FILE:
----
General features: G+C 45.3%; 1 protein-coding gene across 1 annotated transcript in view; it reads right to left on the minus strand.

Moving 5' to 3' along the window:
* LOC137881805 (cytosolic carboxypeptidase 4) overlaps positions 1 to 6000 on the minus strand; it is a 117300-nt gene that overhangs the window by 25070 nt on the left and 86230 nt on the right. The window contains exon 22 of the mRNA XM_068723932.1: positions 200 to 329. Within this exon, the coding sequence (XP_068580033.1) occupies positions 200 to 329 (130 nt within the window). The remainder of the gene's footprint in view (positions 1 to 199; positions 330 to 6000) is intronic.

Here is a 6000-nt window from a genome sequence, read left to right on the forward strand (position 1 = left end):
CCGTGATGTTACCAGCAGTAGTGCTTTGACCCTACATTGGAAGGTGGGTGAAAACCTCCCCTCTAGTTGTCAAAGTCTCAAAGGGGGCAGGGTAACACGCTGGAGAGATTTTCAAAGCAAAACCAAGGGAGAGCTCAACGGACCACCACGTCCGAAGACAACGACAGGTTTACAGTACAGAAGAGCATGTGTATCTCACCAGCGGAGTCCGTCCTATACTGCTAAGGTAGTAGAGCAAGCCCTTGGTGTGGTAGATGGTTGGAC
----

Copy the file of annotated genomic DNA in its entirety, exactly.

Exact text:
General features: G+C 45.3%; 1 protein-coding gene across 1 annotated transcript in view; it reads right to left on the minus strand.

Moving 5' to 3' along the window:
* LOC137881805 (cytosolic carboxypeptidase 4) overlaps positions 1 to 6000 on the minus strand; it is a 117300-nt gene that overhangs the window by 25070 nt on the left and 86230 nt on the right. The window contains exon 22 of the mRNA XM_068723932.1: positions 200 to 329. Within this exon, the coding sequence (XP_068580033.1) occupies positions 200 to 329 (130 nt within the window). The remainder of the gene's footprint in view (positions 1 to 199; positions 330 to 6000) is intronic.

Here is a 6000-nt window from a genome sequence, read left to right on the forward strand (position 1 = left end):
CCGTGATGTTACCAGCAGTAGTGCTTTGACCCTACATTGGAAGGTGGGTGAAAACCTCCCCTCTAGTTGTCAAAGTCTCAAAGGGGGCAGGGTAACACGCTGGAGAGATTTTCAAAGCAAAACCAAGGGAGAGCTCAACGGACCACCACGTCCGAAGACAACGACAGGTTTACAGTACAGAAGAGCATGTGTATCTCACCAGCGGAGTCCGTCCTATACTGCTAAGGTAGTAGAGCAAGCCCTTGGTGTGGTAGATGGTTGGAC